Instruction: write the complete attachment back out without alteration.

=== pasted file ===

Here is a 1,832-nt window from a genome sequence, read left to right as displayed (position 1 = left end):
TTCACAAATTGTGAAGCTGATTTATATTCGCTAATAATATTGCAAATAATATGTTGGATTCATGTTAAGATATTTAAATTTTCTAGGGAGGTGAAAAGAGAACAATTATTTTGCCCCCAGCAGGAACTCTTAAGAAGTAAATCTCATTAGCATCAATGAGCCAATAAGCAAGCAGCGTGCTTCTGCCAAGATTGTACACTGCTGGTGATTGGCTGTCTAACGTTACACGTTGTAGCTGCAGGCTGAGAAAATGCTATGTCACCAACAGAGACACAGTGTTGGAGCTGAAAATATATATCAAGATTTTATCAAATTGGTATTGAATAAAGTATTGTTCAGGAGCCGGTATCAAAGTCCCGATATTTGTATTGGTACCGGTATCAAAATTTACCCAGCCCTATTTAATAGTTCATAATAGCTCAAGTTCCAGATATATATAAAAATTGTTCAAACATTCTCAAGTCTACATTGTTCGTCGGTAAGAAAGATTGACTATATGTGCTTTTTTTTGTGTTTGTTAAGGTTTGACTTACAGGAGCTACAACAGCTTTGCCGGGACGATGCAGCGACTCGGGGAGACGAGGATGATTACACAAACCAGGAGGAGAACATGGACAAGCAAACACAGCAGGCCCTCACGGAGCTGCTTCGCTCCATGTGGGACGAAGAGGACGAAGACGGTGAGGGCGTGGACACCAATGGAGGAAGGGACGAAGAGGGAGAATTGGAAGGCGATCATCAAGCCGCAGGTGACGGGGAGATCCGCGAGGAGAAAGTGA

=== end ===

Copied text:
Here is a 1,832-nt window from a genome sequence, read left to right as displayed (position 1 = left end):
TTCACAAATTGTGAAGCTGATTTATATTCGCTAATAATATTGCAAATAATATGTTGGATTCATGTTAAGATATTTAAATTTTCTAGGGAGGTGAAAAGAGAACAATTATTTTGCCCCCAGCAGGAACTCTTAAGAAGTAAATCTCATTAGCATCAATGAGCCAATAAGCAAGCAGCGTGCTTCTGCCAAGATTGTACACTGCTGGTGATTGGCTGTCTAACGTTACACGTTGTAGCTGCAGGCTGAGAAAATGCTATGTCACCAACAGAGACACAGTGTTGGAGCTGAAAATATATATCAAGATTTTATCAAATTGGTATTGAATAAAGTATTGTTCAGGAGCCGGTATCAAAGTCCCGATATTTGTATTGGTACCGGTATCAAAATTTACCCAGCCCTATTTAATAGTTCATAATAGCTCAAGTTCCAGATATATATAAAAATTGTTCAAACATTCTCAAGTCTACATTGTTCGTCGGTAAGAAAGATTGACTATATGTGCTTTTTTTTGTGTTTGTTAAGGTTTGACTTACAGGAGCTACAACAGCTTTGCCGGGACGATGCAGCGACTCGGGGAGACGAGGATGATTACACAAACCAGGAGGAGAACATGGACAAGCAAACACAGCAGGCCCTCACGGAGCTGCTTCGCTCCATGTGGGACGAAGAGGACGAAGACGGTGAGGGCGTGGACACCAATGGAGGAAGGGACGAAGAGGGAGAATTGGAAGGCGATCATCAAGCCGCAGGTGACGGGGAGATCCGCGAGGAGAAAGTGA